In the Kosi region of Saharsa-Supaul-Madhepura where the Yadavs are overwhelming in number, the rising star now is Pappu Yadav, a protégé of Lalu until recently. Pappu left Lalu since the latter embraced Sharad Yadav from the JD(U), Pappu’s nemesis. Despite his acquittal in the murder case, Pappu is a known bully (the bahubali). He is notoriously infamous for his crime and extortion; he openly declared that if the Biharis were treated unfairly in the northeastern states, the train passengers to Nagaland and Manipur could forcibly be held hostage in Bihar. He wants to be a law unto himself and wishes us to forget the Biharis live all over India and abroad. Pappu Yadav has reportedly been joined by the Mulayam Yadav’s Samajwadi Party from UP and the two tossed out brothers-in-law of Lalu. Do they think by stacking up the gangsterism of the Yadavs, they would win the hearts and minds of the people, the election and then take their community and the State to new heights? On the contrary, devoid of ideological agenda, infights within the Yadavs galore.

I am sure the vast majority of the Yadavs is not the supporter of the criminal politicians from among them and wouldn’t endorse their violently unlawful methods. Like other people, they are helpless in the face of the bullying tactics of these leaders who assert they are doing politics for the promotion of their caste. The representation of the caste seems to have been stolen by the wrong people.

All said, a silver lining has also been building up in the political behavior of the Yadavs. Lalu’s wife Rabri Devi was defeated at the 2005 assembly poll. She was fielded from two constituencies in 2010, both lost; and in the 2014 Lok Sabha poll, she lost from Saran. If the Yadavs had voted en bloc for her, she would likely have won. Nowhere a former CM had been meted out such a political treatment. Lalu’s method of introducing his daughter in politics also failed in 2014 election from Pataliputra. He had made his daughter a physician before through a highly crooked and manipulative method. In 2014 election, many Yadavs did not pay attention to the appeals made to their caste sentiments.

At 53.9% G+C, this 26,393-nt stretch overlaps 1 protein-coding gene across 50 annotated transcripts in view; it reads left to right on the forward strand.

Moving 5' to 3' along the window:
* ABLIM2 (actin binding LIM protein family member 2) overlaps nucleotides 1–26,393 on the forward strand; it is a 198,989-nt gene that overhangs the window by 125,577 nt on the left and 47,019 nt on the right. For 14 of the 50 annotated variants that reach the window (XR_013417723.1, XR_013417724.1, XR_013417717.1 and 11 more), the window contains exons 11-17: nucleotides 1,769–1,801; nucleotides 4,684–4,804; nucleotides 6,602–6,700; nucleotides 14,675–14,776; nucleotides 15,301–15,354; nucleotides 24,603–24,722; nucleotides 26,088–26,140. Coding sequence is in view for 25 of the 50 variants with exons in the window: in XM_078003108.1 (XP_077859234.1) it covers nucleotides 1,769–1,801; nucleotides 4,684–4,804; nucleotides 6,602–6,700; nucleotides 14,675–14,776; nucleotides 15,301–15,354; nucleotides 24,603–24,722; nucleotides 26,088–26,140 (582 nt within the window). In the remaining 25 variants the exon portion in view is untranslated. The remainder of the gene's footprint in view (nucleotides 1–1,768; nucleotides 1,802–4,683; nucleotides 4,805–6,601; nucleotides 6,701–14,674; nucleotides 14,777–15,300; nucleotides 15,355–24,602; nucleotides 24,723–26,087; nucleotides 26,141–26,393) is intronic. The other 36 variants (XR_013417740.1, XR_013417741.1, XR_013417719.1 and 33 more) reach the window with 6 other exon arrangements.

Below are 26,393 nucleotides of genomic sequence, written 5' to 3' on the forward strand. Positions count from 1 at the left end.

There are now great expectations from the new generation of the Yadavs who constitute the core group of the first-time voters in Bihar. Their votes would make the difference. They must look at their caste landscape and politics differently than the generation before them. They would seize upon the leadership of their caste because the danger is when Lalu’s generation fades, it should not be taken over either by his very incompetent dynasty or by the likes of Pappu, Subhash and Sadhu Yadav.


Dr. Binoy Shanker Prasad hails from Darbhanga and currently resides with his family in Dundas, Ontario (Canada). He has authored conference papers, articles and chapters on Bihar in previously published books in the United States, India and Canada.

Dr. Prasad administers a facebook page: https://www.facebook.com/OverseasBihari and has sponsored “Aware Citizenship Campaign” at a micro-level in his home-town.